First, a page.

If your GP can’t prescribe liraglutide, they may refer you to a weight management specialist service instead, but waiting times can vary from a few months to a few years. You can find out more about NHS weight loss injections and their criteria in our guide.

Can you get liraglutide over the counter?

Liraglutide isn’t available over-the-counter, as it’s a prescription-only treatment that’s only safe to take if a doctor has checked your BMI and medical history. The only weight loss medication currently available without a prescription in the UK is alli, which contains 60 mg of orlistat and works to reduce the amount of fat your body absorbs with each meal by around a third.

Liraglutide alternatives

Until generic liraglutide becomes available in the UK, there are other weight loss injections you could try instead. Both Wegovy and Mounjaro work similarly to liraglutide as they contain a GLP-1 receptor agonist. You can get a prescription for Mounjaro and Wegovy through Asda Online Doctor.

Liraglutide brands

Liraglutide can be found under 2 brand names: Saxenda and Victoza:

Saxenda is liraglutide for weight loss and is made specifically as a weight loss treatment. Asda Online Doctor prescribes Saxenda, although it’s currently long-term out of stock due to manufacturer supply issues. It’s likely to be replaced in the UK with generic liraglutide when it’s available.

Victoza is a type 2 diabetes treatment, which also contains liraglutide. It can only be prescribed to you if you’ve got type 2 diabetes and need help regulating your blood sugar levels. It’s usually offered if other diabetes medicines are not working well enough. Victoza is prescribed with a different dosage from Saxenda to treat type 2 diabetes.

Victoza for weight loss can sometimes be prescribed privately, but this is known as an off-label prescription and isn’t advised in the UK. This is because prescribing type 2 diabetes medications for weight loss can cause shortages of medication for people who need it. You can’t get Victoza for weight loss through Asda Online Doctor.

Liraglutide vs semaglutide

Liraglutide and semaglutide are 2 very similar medications, mainly because they’re both GLP-1 receptor agonists. This means they both mimic GLP-1, sending signals to your brain that you’re full and delaying the emptying of your stomach. They’re also both injectable medications that come as pre-filled dose pens.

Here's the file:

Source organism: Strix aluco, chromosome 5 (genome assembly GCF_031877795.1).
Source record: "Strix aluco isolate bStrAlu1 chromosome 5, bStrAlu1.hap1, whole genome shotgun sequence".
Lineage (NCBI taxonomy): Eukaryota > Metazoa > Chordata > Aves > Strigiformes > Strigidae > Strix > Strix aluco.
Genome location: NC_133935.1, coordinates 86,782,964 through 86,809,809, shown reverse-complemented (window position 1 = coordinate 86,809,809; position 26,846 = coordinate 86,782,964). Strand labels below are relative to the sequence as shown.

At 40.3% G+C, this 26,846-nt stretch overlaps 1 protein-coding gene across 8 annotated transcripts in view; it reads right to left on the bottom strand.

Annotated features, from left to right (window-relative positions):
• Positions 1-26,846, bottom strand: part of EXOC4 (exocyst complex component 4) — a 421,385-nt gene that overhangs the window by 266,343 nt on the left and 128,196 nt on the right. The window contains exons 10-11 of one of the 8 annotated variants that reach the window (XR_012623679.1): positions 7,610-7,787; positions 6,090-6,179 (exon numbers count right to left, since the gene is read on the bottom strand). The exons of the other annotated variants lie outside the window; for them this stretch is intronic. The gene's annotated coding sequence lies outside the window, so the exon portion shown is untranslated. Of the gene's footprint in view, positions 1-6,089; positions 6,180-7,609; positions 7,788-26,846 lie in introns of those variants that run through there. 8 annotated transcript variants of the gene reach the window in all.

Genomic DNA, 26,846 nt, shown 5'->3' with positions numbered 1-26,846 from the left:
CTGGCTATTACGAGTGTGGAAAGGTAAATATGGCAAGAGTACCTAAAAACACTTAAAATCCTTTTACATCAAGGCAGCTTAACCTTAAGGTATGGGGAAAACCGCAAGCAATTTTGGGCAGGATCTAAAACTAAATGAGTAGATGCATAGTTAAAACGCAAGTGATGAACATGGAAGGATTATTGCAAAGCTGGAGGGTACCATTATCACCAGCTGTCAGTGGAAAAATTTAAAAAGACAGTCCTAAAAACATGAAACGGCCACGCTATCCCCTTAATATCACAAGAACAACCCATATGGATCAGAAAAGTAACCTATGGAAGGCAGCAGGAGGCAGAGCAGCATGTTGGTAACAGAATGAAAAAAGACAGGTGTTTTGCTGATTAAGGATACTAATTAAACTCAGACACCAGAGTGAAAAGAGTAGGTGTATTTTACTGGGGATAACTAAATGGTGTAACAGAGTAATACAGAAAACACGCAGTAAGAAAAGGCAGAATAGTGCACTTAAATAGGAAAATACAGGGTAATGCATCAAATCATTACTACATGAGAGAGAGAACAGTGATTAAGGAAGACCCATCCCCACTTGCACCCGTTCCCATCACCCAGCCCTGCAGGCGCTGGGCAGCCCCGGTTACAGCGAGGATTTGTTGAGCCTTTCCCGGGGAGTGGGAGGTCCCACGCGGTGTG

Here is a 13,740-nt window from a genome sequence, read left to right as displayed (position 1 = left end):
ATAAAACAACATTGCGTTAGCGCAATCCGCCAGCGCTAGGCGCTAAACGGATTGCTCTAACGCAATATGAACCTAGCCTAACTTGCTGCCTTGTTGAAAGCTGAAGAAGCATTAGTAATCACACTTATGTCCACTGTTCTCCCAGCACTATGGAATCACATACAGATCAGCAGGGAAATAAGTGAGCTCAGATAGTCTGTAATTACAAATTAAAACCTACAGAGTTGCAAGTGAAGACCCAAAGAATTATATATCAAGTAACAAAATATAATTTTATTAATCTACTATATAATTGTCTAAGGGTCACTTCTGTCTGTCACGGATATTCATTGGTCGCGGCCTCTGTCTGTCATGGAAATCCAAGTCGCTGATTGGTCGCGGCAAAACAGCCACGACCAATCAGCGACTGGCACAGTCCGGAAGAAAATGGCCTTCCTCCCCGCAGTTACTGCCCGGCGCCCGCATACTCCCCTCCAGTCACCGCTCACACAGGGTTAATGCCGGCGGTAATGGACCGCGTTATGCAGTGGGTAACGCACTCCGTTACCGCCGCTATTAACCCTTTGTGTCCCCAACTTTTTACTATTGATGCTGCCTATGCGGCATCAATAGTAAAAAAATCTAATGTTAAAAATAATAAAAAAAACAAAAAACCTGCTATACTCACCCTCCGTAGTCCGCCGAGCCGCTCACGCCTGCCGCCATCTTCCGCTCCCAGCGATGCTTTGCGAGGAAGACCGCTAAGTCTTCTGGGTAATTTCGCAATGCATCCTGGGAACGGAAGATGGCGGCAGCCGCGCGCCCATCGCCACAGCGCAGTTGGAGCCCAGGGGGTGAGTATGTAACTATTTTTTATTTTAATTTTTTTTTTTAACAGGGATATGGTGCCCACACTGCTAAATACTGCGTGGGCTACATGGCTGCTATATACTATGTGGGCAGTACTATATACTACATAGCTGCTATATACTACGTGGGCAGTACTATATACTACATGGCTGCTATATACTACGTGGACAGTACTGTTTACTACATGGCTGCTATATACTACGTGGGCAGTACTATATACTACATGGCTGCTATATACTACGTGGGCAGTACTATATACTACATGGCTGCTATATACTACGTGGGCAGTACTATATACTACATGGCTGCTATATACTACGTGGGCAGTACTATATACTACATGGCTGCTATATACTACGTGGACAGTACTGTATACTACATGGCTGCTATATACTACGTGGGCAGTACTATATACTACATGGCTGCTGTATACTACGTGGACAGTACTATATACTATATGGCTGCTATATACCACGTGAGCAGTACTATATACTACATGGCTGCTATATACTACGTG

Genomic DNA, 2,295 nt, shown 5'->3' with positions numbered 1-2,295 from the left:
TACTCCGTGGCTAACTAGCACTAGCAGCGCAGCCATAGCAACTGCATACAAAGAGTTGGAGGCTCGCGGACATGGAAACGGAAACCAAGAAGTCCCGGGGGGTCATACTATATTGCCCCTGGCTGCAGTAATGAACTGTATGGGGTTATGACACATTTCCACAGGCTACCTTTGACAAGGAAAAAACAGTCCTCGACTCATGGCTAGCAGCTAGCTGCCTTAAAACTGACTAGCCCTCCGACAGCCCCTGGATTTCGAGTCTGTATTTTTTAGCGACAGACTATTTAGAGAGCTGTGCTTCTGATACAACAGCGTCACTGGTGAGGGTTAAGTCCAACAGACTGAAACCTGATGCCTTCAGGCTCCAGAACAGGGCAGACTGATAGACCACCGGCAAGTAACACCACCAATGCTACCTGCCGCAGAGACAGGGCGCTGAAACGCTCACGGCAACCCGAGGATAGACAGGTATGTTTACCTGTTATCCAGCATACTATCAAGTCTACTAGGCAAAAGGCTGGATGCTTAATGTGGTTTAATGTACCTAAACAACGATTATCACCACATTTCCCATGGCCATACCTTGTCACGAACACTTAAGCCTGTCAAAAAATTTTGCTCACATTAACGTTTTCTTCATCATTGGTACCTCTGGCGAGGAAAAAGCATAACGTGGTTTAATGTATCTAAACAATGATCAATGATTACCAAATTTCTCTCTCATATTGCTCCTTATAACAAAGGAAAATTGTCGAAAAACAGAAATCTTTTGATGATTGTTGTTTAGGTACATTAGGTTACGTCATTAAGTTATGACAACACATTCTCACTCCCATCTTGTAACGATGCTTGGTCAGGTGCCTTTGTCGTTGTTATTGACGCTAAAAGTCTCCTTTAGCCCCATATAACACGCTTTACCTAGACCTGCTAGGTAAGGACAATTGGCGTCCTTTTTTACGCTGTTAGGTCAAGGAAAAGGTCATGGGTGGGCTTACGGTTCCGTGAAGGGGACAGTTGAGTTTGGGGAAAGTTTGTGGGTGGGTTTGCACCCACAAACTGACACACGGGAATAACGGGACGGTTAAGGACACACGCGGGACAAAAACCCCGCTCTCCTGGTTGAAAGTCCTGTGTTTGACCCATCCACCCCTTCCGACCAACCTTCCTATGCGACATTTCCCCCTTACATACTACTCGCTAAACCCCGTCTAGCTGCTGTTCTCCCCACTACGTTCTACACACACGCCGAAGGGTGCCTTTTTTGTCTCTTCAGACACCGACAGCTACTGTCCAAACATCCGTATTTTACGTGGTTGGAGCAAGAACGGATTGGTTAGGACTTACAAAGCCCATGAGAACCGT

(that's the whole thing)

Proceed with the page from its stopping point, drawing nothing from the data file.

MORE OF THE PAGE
Wegovy (semaglutide) is available in the UK on a private prescription and in selected areas through your GP or an NHS weight loss management service. There isn’t a generic semaglutide injection available at the moment, but there’s likely to be one in the future.

The main differences between liraglutide and semaglutide (Wegovy) include:

  • When you take them: Liraglutide is taken daily while semaglutide is taken once per week.
  • Dosage: Liraglutide has a maximum maintenance dose of 3mg while semaglutide has a maximum maintenance dose of 2.4mg. This doesn’t mean that liraglutide is stronger than semaglutide though.
  • Side effects: Although similar medications, some side effects differ or may be more or less common due to the different active ingredients.
  • Brand names: While liraglutide for weight loss is usually found under the brand name Saxenda, semaglutide for weight loss is found under the brand name Wegovy. Semaglutide is also a type 2 diabetes medication found under the brand name Ozempic.

Liraglutide vs tirzepatide

Liraglutide and tirzepatide are similar medications, as they both contain a GLP-1 receptor agonist. One of the biggest differences between the two is that tirzepatide is a dual agonist, which means it mimics a second hormone. Tirzepatide is a GLP-1 and glucose-dependent insulinotropic polypeptide (GIP) receptor agonist and GIP is thought to further enhance the effects of GLP-1 for appetite suppression.

Mounjaro (tirzepatide) is available in the UK on private prescription or through selected GPs or an NHS weight loss management service, but this depends on your area.